2. mattllavin

    This is a terrific post, really enjoyed it. I try to remember that there are many many many published works that I wouldn’t respond favorably to, so it really is important not to get too high or too low about critique – because there will always be plenty of people that don’t connect with a given work, even those works that achieve some kind of objective goodness. And then the flip side of that is that there will be people that are disproportionately positive about the work, even if it’s objectively in need of work.
    It seems like the best thing is to learn how to be accurate in self-appraisal, otherwise good and bad feedback could leave you spinning.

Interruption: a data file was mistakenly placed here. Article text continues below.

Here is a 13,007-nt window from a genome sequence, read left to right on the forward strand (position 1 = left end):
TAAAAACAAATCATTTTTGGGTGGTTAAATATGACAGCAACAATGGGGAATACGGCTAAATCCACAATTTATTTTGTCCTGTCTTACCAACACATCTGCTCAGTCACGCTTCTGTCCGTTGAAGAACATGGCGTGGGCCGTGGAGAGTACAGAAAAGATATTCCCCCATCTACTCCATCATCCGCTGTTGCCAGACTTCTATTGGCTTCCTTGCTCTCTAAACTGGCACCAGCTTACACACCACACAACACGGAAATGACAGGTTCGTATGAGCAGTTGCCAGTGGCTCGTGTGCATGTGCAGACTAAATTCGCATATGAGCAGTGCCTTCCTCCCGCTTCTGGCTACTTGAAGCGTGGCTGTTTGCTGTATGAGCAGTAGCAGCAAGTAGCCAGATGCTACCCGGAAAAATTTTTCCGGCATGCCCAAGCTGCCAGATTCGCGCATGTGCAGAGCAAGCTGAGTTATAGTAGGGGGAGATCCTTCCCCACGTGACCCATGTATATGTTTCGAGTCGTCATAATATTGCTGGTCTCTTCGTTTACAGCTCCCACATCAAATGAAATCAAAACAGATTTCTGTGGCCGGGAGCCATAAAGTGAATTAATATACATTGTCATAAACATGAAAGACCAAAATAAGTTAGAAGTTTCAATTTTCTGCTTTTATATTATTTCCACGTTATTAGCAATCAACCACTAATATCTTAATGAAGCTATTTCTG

1. R. H. Kanakia

      It’s definitely good to keep in mind, sometimes, that good critique doesn’t really mean much other than that one person saw something in it. I’ve received plenty of good responses on work that never sold.

      I am hesitant to recommend accurate self-appraisal, because some people will always use that as an excuse to be super hard on themselves and never send anything out. I think the thing to do is to try to maintain a high opinion of ourselves while avoiding a sense of entitlement. I think I am great, but it is okay if you dislike my work, because I don’t need you to like it in order for me to keep liking myself.